Potential Association Identified Between Cytomegalovirus Infections and AQP4-IgG-Seropositive NMOSD


Preliminarily data from in vitro experiments demonstrated that cytomegalovirus antigenic peptides can activate peripheral antigen-specific T cells among patients with NMOSD.

Recently published in Neurology Neuroimmunology Neuroinflammation, findings from a study demonstrated that cytomegalovirus (CMV) infection may be a potential trigger for the occurrence of aquaporin-4 immunoglobulin seropositive (AQP4-IgG+) neuromyelitis optica spectrum disorder (NMOSD).1 These results provide indications to the potential of NMOSD T-cell receptors (TCRs) as markers for predicting the efficacy of immunosuppression among patients with the disease.

Among a total of 302 patients, those with AQP4-IgG+ NMOSD (n = 151) had significantly reduced diversity and shorter complementarity determining region 3 (CDR3) of TCRβ repertoire compared with the healthy controls (n = 151). Additionally, in the analysis researchers identified 597 NMOSD-TCRs with a high sequence similarity that may have some potential to be utilized in the diagnosis and prognosis of patients living with NMOSD.

“The characterization of NMOSD-TCRs and pathology-associated clonotype annotation indicated that the occurrence of AQP4-IgG+ NMOSD may be associated with CMV infection, which was further corroborated by transcriptome and single-cell B-cell receptor (BCR) analysis results from public databases and T-cell activation experiments,” cosenior author Hongyu Zhou, PhD, professor of neurology, West China Hospital, Sichuan University, Chengdu in China, and colleagues wrote.1

All told, high throughput TCR sequencing was conducted on peripheral blood from pretreated patients with AQP4-IgG+ NMOSD and healthy individuals who were recruited from West China Hospital between October 2014 and March 2017. Following that, TCR repertoire of those with NMOSD was compared with that of healthy individuals, which showed that TCR clones were significantly enriched in NMOSD.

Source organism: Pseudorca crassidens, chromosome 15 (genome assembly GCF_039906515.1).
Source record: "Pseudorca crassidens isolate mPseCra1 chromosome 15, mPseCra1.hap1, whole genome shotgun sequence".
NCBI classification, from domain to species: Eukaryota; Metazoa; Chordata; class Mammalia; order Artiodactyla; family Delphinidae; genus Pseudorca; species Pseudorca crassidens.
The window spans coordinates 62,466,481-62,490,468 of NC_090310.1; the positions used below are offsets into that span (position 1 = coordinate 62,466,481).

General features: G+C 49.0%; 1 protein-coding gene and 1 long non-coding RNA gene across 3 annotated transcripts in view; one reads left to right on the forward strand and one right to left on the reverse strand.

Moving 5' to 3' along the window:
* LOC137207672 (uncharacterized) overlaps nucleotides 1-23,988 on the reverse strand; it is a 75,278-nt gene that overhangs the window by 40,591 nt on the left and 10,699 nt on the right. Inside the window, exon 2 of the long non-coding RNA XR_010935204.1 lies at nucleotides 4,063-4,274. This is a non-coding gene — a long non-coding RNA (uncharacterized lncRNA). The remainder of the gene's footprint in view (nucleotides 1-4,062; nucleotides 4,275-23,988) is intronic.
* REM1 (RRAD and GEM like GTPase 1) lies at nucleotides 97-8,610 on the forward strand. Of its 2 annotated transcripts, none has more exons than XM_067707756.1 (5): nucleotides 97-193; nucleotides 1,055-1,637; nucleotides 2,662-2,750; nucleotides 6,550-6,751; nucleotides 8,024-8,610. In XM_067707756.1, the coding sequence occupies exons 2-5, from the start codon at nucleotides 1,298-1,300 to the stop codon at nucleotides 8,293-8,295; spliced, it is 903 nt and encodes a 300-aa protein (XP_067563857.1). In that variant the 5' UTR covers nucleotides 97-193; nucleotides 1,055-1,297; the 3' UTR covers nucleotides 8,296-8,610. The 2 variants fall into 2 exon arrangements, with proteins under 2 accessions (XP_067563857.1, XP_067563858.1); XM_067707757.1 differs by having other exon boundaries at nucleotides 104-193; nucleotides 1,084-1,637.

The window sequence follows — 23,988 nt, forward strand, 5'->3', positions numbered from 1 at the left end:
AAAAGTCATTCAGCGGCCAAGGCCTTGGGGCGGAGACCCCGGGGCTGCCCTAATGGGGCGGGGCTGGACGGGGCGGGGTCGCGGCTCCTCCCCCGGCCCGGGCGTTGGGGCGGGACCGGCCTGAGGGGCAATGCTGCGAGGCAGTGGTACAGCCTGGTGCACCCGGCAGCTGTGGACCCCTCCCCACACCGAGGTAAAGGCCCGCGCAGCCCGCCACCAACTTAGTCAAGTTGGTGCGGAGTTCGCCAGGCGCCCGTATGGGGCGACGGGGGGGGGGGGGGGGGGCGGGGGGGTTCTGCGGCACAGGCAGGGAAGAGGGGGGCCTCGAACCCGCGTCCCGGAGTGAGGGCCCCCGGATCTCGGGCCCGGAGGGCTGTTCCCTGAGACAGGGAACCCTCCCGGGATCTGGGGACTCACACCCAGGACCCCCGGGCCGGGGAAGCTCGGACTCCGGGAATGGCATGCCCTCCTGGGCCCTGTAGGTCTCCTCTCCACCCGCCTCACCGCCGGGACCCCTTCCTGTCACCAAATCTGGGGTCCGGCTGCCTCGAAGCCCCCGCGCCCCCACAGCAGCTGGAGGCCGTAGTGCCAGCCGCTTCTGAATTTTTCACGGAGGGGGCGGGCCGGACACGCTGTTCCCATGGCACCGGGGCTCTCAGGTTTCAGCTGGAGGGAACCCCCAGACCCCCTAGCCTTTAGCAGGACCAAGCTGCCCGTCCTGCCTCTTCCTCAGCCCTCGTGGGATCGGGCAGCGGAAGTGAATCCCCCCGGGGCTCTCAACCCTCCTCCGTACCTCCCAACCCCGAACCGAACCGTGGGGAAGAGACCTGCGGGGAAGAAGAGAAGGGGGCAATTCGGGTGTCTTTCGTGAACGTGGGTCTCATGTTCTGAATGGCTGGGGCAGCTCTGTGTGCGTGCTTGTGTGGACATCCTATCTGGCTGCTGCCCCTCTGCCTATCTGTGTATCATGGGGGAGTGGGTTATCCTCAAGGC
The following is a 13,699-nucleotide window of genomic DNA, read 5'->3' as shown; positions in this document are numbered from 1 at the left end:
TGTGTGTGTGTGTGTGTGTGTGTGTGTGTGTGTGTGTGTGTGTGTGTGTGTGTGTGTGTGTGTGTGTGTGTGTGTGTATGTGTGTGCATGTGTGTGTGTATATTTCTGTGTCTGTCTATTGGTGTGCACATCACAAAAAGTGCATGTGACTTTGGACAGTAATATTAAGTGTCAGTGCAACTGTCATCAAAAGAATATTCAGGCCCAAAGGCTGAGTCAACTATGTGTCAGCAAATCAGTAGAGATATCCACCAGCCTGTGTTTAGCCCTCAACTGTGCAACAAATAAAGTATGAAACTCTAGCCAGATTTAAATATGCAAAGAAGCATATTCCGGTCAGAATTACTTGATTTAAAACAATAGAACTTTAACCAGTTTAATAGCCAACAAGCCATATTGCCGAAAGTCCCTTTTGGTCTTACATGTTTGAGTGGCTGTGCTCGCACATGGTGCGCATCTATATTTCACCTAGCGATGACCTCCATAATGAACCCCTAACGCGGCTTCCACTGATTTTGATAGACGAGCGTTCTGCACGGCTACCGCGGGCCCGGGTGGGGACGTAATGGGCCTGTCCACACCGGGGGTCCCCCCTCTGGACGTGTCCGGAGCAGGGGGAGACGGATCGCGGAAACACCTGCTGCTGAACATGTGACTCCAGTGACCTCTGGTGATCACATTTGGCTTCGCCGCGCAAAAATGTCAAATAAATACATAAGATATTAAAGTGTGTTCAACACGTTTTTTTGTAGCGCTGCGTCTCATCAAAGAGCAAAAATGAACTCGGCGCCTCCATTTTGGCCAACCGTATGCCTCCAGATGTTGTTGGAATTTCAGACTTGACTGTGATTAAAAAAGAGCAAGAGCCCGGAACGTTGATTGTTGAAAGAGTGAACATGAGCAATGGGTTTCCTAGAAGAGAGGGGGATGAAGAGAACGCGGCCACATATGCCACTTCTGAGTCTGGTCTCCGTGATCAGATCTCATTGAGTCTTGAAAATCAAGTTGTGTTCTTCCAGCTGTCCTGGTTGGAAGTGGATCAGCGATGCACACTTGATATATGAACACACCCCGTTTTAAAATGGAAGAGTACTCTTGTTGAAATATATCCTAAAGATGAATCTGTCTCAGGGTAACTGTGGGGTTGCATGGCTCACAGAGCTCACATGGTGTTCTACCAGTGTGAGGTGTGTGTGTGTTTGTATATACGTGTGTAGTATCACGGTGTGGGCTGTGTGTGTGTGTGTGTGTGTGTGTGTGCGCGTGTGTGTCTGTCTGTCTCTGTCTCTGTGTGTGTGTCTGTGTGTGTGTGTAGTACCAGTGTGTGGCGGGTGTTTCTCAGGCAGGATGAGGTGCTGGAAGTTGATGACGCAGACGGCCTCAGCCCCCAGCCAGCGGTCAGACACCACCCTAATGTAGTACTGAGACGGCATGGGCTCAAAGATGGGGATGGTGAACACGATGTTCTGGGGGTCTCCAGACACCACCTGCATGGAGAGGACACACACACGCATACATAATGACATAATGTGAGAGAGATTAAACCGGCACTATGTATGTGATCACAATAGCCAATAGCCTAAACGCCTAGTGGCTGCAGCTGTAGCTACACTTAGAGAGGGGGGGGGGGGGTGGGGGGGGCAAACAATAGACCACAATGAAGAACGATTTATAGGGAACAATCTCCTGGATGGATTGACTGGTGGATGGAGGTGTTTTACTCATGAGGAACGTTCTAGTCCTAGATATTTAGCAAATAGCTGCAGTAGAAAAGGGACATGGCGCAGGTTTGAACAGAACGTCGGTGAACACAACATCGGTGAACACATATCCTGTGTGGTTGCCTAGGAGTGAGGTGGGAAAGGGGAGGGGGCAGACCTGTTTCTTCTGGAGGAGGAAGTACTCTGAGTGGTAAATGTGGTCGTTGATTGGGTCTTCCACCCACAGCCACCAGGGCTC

Additionally, patients with AQP4-IgG+ NMOSD (n = 28) treated with immunosuppressants were followed up for 6 months to compare the changes in NMOSD-specific TCRs pre- and posttreatment. Moreover, transcriptome and single-cell BCR data from public databases were analyzed and T-cell activation experiments were performed using antigenic epitopes of CMV to further assess the triggers of AQP4-IgG+ NMOSD.

According to the findings, TCRβ diversity was limited with fewer unique clones and a higher proportion of nonfunctional TCR clones in patients with NMOSD compared with healthy individuals. Notably, the shorter CDR3 sequences in NMOSD-TCRs as observed by the researchers suggested that there may be an increase self recognition risk that can possibly lead to autoimmune disease.

All told, based on the clonotype analysis and antigenic epitope predictions, the results demonstrated that NMOSD may be associated with viral infections. In addition, the transcriptome data showed enrichment in viral infection and innate immunity pathways among patients with NMOSD. Patients with NMOSD experienced elevated interferon related and viral infection related gene expression along with a specific antibody clonotype (AQP4-IgG1) that had a higher affinity for AQP4, explaining the potential link of NMOSD and CMV infection.

The change in the TCR characteristics posttreatment among patients with NMOSD suggested that NMOSD-TCRs may serve as prognosis predictors, especially for those who have good treatment responses. Authors hypothesized that CMV induces clonal expansion of self-reactive T cells and this contributes to the pathogenesis of NMOSD by activating innate immune signaling pathways, which then leads to neural demyelination. In addition, the crossreactive antigenic epitopes between C perfringens and CMV, both of which seemingly interact with AQP4, may underline the involvement of multiple pathogens in NMOSD as influenced by their various genetic background across different populations.

“To verify that CMV infection is associated with NMOSD, we performed antigen peptide stimulation experiments in vitro and initially indicated that CMV antigen peptides could activate antigen specific CD4+ T cells from the periphery of patients with NMOSD, which was not found in healthy individuals. It is suggested that CMV may be involved in NMOSD pathogenesis through the activation of self-reactive T cells,” Zhou et al noted.1

As for the limitations, authors noted that the pathology clonotype annotation of NMOSD-TCRs might be influenced by the antigen preference of the database. Also, they noted that further research is needed to confirm the possibility that NMOSD is associated with CMV infection. In addition, authors recommended further antigen crossreactivity experiments and validation in animal models to confirm whether CMV activates self-reactive T cells through molecular mimetic mechanisms and thus participates in the pathogenesis of NMOSD.

1. Miao Y, Shi Z, Zhang W, et al. Immune Repertoire Profiling Reveals Its Clinical Application Potential and Triggers for Neuromyelitis Optica Spectrum Disorders. Neurol Neuroimmunol Neuroinflamm. 2023;10(5):e200134. Published 2023 Jul 6. doi:10.1212/NXI.0000000000200134
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